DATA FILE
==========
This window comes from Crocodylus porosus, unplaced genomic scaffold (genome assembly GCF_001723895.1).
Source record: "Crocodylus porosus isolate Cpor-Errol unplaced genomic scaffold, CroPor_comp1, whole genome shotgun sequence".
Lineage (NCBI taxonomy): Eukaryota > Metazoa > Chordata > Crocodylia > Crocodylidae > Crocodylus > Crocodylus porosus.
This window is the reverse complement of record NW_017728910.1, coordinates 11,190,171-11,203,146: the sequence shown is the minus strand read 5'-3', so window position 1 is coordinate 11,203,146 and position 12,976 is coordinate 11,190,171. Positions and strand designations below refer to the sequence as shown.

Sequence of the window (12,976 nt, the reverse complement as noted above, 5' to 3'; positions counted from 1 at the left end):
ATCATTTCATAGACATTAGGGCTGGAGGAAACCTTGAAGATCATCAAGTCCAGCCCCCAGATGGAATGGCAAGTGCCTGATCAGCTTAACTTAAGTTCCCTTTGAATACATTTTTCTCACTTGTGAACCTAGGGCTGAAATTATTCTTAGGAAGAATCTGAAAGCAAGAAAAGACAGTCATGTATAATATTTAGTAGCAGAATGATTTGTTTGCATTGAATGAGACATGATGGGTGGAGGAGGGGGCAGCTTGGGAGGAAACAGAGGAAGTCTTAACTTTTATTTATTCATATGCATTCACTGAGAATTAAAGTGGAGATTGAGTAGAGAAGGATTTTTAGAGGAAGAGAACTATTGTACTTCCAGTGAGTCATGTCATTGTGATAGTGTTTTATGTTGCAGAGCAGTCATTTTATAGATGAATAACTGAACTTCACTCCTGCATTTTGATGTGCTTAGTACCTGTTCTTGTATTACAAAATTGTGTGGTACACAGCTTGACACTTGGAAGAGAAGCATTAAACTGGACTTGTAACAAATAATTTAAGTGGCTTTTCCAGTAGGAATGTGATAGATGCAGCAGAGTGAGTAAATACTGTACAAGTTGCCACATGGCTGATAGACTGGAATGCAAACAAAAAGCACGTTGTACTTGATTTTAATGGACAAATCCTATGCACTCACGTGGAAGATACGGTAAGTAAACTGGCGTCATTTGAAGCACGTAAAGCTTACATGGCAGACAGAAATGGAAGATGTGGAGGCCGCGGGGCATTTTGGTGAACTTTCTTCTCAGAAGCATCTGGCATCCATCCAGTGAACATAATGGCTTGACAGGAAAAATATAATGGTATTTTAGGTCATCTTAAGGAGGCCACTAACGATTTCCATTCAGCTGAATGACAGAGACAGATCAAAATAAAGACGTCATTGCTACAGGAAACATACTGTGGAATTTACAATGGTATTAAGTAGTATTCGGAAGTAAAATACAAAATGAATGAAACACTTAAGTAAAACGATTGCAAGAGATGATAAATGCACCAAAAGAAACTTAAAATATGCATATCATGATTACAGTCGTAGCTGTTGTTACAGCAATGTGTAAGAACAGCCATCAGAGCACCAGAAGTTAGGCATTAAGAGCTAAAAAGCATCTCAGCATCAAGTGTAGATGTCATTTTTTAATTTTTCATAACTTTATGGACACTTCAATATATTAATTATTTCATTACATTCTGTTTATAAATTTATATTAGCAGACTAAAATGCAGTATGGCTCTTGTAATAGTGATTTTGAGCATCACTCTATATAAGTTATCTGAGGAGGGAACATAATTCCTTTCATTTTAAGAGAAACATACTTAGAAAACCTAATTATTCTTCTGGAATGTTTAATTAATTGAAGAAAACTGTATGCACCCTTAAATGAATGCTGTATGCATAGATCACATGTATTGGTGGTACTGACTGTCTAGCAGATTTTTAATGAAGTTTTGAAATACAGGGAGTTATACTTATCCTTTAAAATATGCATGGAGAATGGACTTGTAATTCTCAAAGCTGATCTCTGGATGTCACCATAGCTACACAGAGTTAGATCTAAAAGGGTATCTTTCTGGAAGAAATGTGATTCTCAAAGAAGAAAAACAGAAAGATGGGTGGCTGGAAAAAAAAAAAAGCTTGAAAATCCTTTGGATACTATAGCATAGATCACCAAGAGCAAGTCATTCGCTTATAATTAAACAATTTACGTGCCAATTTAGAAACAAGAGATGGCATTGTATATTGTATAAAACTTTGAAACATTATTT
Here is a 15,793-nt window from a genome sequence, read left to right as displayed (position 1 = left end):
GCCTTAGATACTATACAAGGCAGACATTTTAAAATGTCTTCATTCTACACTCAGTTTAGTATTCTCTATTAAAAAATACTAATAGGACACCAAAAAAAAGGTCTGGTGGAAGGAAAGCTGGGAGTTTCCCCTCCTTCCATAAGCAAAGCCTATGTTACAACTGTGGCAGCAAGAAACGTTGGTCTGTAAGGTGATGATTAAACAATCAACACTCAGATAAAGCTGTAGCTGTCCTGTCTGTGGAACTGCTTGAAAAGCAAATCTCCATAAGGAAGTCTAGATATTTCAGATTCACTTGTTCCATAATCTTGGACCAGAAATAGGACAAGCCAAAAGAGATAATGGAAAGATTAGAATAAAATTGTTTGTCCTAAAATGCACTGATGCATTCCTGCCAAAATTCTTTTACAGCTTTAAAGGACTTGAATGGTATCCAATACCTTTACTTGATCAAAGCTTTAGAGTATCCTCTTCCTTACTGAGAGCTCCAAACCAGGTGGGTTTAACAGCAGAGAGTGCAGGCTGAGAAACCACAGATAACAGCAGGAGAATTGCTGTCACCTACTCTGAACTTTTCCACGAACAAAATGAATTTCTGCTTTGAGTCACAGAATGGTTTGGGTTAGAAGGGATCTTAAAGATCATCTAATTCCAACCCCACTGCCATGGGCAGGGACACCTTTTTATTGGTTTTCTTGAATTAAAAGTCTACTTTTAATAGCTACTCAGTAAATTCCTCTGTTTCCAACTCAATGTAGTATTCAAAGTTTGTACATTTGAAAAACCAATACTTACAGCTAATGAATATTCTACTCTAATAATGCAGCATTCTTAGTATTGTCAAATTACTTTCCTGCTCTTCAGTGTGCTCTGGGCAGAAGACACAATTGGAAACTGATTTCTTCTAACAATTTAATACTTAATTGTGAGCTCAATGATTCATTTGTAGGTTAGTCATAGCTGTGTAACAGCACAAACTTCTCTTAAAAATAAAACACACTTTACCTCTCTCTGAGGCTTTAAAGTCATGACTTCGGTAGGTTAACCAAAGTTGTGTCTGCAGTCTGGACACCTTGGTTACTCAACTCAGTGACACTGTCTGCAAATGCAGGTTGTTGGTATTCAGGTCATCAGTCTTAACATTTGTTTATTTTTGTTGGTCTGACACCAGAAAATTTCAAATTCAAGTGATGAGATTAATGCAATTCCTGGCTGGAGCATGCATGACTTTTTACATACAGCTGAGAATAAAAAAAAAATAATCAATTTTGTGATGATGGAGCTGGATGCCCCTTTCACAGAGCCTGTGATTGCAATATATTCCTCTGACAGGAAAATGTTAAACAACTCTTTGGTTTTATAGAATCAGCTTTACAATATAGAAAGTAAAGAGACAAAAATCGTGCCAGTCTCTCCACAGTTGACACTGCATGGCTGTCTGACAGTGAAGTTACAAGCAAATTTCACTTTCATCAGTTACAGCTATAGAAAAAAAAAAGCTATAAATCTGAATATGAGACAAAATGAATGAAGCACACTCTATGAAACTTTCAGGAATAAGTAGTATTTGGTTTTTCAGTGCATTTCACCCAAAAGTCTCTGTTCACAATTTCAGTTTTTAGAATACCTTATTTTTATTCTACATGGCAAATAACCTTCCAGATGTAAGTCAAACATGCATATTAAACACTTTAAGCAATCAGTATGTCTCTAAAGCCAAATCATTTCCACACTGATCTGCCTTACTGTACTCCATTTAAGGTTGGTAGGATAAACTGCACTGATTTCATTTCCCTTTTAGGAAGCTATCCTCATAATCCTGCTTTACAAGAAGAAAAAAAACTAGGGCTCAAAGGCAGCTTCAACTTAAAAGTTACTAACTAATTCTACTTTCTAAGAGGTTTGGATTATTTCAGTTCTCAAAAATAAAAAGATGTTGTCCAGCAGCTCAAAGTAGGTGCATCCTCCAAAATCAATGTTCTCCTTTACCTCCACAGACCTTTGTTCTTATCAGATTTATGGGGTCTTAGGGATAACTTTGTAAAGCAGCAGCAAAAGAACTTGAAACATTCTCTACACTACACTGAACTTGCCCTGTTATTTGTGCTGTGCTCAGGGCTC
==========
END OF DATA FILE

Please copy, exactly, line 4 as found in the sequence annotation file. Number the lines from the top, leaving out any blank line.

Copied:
This window is the reverse complement of record NW_017728910.1, coordinates 11,190,171-11,203,146: the sequence shown is the minus strand read 5'-3', so window position 1 is coordinate 11,203,146 and position 12,976 is coordinate 11,190,171. Positions and strand designations below refer to the sequence as shown.